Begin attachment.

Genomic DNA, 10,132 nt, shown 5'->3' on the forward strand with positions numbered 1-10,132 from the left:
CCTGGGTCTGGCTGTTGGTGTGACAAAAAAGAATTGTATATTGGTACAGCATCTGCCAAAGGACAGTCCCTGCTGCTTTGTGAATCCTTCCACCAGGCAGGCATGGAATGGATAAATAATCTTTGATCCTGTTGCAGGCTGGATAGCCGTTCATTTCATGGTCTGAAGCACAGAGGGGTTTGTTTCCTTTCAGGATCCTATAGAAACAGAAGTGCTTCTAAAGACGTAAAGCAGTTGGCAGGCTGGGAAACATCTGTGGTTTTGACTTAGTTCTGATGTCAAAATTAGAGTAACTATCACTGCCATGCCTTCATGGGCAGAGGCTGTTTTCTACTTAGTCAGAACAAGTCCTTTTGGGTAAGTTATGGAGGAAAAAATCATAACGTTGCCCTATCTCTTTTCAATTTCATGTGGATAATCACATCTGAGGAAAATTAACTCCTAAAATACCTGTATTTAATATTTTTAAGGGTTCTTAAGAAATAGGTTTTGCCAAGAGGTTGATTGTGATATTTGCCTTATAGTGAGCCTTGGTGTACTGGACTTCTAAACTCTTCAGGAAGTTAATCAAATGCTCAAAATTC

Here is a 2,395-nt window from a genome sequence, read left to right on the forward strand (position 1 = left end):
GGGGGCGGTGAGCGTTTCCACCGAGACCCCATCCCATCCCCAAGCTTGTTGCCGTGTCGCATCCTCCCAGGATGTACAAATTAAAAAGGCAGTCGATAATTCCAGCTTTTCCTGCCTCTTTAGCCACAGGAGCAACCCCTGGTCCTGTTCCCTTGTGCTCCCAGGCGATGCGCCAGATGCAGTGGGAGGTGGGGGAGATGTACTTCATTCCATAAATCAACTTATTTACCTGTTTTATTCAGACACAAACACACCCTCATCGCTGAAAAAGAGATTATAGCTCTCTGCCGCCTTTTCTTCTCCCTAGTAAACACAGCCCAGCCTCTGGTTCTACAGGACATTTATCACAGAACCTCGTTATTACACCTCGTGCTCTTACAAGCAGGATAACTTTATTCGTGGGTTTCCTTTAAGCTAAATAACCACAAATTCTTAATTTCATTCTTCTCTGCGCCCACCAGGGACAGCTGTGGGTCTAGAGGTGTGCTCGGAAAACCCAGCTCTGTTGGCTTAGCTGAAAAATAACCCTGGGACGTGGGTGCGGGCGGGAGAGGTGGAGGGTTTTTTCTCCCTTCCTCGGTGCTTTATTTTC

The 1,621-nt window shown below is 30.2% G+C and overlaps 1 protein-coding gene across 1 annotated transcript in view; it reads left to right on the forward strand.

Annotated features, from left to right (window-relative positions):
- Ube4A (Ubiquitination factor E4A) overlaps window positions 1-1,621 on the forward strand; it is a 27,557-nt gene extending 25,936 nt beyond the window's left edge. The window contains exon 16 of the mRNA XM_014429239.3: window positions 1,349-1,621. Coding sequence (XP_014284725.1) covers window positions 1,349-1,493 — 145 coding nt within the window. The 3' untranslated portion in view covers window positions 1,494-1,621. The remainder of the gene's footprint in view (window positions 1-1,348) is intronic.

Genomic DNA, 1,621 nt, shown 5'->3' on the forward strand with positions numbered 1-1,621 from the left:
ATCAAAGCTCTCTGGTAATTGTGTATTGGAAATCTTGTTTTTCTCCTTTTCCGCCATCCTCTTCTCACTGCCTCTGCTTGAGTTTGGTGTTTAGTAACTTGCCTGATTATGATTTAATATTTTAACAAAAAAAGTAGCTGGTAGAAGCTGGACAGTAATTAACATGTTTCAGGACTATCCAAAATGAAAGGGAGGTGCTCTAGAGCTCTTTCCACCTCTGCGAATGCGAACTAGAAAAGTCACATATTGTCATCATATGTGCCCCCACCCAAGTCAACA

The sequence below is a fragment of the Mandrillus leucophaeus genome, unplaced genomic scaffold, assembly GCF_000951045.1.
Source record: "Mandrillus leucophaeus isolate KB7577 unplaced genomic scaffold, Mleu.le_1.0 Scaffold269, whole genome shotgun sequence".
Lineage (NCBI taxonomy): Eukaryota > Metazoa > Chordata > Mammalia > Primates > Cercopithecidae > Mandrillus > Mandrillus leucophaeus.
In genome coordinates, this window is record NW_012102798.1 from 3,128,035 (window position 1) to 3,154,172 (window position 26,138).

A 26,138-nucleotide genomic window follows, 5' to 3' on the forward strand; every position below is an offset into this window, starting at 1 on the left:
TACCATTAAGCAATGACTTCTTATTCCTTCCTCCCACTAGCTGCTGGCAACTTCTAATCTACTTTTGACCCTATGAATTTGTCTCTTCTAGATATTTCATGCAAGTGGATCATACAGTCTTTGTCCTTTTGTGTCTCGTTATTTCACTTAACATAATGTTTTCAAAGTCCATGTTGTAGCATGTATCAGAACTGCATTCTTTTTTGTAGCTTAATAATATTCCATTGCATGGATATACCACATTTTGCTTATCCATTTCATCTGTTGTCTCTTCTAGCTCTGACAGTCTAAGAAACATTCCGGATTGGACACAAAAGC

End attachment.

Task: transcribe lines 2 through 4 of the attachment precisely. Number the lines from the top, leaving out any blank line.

CCTGGGTCTGGCTGTTGGTGTGACAAAAAAGAATTGTATATTGGTACAGCATCTGCCAAAGGACAGTCCCTGCTGCTTTGTGAATCCTTCCACCAGGCAGGCATGGAATGGATAAATAATCTTTGATCCTGTTGCAGGCTGGATAGCCGTTCATTTCATGGTCTGAAGCACAGAGGGGTTTGTTTCCTTTCAGGATCCTATAGAAACAGAAGTGCTTCTAAAGACGTAAAGCAGTTGGCAGGCTGGGAAACATCTGTGGTTTTGACTTAGTTCTGATGTCAAAATTAGAGTAACTATCACTGCCATGCCTTCATGGGCAGAGGCTGTTTTCTACTTAGTCAGAACAAGTCCTTTTGGGTAAGTTATGGAGGAAAAAATCATAACGTTGCCCTATCTCTTTTCAATTTCATGTGGATAATCACATCTGAGGAAAATTAACTCCTAAAATACCTGTATTTAATATTTTTAAGGGTTCTTAAGAAATAGGTTTTGCCAAGAGGTTGATTGTGATATTTGCCTTATAGTGAGCCTTGGTGTACTGGACTTCTAAACTCTTCAGGAAGTTAATCAAATGCTCAAAATTC

Here is a 2,395-nt window from a genome sequence, read left to right on the forward strand (position 1 = left end):
GGGGGCGGTGAGCGTTTCCACCGAGACCCCATCCCATCCCCAAGCTTGTTGCCGTGTCGCATCCTCCCAGGATGTACAAATTAAAAAGGCAGTCGATAATTCCAGCTTTTCCTGCCTCTTTAGCCACAGGAGCAACCCCTGGTCCTGTTCCCTTGTGCTCCCAGGCGATGCGCCAGATGCAGTGGGAGGTGGGGGAGATGTACTTCATTCCATAAATCAACTTATTTACCTGTTTTATTCAGACACAAACACACCCTCATCGCTGAAAAAGAGATTATAGCTCTCTGCCGCCTTTTCTTCTCCCTAGTAAACACAGCCCAGCCTCTGGTTCTACAGGACATTTATCACAGAACCTCGTTATTACACCTCGTGCTCTTACAAGCAGGATAACTTTATTCGTGGGTTTCCTTTAAGCTAAATAACCACAAATTCTTAATTTCATTCTTCTCTGCGCCCACCAGGGACAGCTGTGGGTCTAGAGGTGTGCTCGGAAAACCCAGCTCTGTTGGCTTAGCTGAAAAATAACCCTGGGACGTGGGTGCGGGCGGGAGAGGTGGAGGGTTTTTTCTCCCTTCCTCGGTGCTTTATTTTC